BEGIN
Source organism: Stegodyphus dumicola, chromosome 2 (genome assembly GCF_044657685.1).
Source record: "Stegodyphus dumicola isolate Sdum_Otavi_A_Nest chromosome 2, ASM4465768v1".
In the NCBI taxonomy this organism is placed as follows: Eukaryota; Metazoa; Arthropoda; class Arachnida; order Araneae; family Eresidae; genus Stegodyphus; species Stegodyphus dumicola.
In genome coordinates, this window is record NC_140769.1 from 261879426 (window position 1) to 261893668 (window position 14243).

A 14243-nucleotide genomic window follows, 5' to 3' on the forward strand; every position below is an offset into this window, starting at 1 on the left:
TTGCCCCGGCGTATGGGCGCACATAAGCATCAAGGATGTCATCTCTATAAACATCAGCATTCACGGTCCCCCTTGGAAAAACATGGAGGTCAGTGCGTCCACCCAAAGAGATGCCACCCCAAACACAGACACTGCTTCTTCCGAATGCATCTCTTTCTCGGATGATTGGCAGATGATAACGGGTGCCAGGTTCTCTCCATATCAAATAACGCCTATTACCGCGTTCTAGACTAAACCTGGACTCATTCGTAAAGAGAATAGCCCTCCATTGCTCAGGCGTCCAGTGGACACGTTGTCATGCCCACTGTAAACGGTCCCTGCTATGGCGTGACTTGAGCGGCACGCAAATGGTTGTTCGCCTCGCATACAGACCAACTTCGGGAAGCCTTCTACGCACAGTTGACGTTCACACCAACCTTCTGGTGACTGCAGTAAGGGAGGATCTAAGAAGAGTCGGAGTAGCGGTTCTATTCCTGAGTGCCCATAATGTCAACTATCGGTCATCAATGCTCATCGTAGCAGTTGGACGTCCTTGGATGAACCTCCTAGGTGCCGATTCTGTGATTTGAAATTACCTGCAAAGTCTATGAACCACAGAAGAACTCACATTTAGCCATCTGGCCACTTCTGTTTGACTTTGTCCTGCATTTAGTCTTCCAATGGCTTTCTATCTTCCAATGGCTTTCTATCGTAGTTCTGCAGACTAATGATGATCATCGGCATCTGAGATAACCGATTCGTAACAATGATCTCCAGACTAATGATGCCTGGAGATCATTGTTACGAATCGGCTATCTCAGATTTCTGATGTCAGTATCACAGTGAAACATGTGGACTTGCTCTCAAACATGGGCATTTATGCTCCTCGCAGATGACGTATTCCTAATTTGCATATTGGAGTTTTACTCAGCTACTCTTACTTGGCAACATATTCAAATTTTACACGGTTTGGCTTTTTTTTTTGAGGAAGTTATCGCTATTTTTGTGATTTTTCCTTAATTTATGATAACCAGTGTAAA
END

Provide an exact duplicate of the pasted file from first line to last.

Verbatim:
Source organism: Stegodyphus dumicola, chromosome 2 (genome assembly GCF_044657685.1).
Source record: "Stegodyphus dumicola isolate Sdum_Otavi_A_Nest chromosome 2, ASM4465768v1".
In the NCBI taxonomy this organism is placed as follows: Eukaryota; Metazoa; Arthropoda; class Arachnida; order Araneae; family Eresidae; genus Stegodyphus; species Stegodyphus dumicola.
In genome coordinates, this window is record NC_140769.1 from 261879426 (window position 1) to 261893668 (window position 14243).

A 14243-nucleotide genomic window follows, 5' to 3' on the forward strand; every position below is an offset into this window, starting at 1 on the left:
TTGCCCCGGCGTATGGGCGCACATAAGCATCAAGGATGTCATCTCTATAAACATCAGCATTCACGGTCCCCCTTGGAAAAACATGGAGGTCAGTGCGTCCACCCAAAGAGATGCCACCCCAAACACAGACACTGCTTCTTCCGAATGCATCTCTTTCTCGGATGATTGGCAGATGATAACGGGTGCCAGGTTCTCTCCATATCAAATAACGCCTATTACCGCGTTCTAGACTAAACCTGGACTCATTCGTAAAGAGAATAGCCCTCCATTGCTCAGGCGTCCAGTGGACACGTTGTCATGCCCACTGTAAACGGTCCCTGCTATGGCGTGACTTGAGCGGCACGCAAATGGTTGTTCGCCTCGCATACAGACCAACTTCGGGAAGCCTTCTACGCACAGTTGACGTTCACACCAACCTTCTGGTGACTGCAGTAAGGGAGGATCTAAGAAGAGTCGGAGTAGCGGTTCTATTCCTGAGTGCCCATAATGTCAACTATCGGTCATCAATGCTCATCGTAGCAGTTGGACGTCCTTGGATGAACCTCCTAGGTGCCGATTCTGTGATTTGAAATTACCTGCAAAGTCTATGAACCACAGAAGAACTCACATTTAGCCATCTGGCCACTTCTGTTTGACTTTGTCCTGCATTTAGTCTTCCAATGGCTTTCTATCTTCCAATGGCTTTCTATCGTAGTTCTGCAGACTAATGATGATCATCGGCATCTGAGATAACCGATTCGTAACAATGATCTCCAGACTAATGATGCCTGGAGATCATTGTTACGAATCGGCTATCTCAGATTTCTGATGTCAGTATCACAGTGAAACATGTGGACTTGCTCTCAAACATGGGCATTTATGCTCCTCGCAGATGACGTATTCCTAATTTGCATATTGGAGTTTTACTCAGCTACTCTTACTTGGCAACATATTCAAATTTTACACGGTTTGGCTTTTTTTTTTGAGGAAGTTATCGCTATTTTTGTGATTTTTCCTTAATTTATGATAACCAGTGTAAA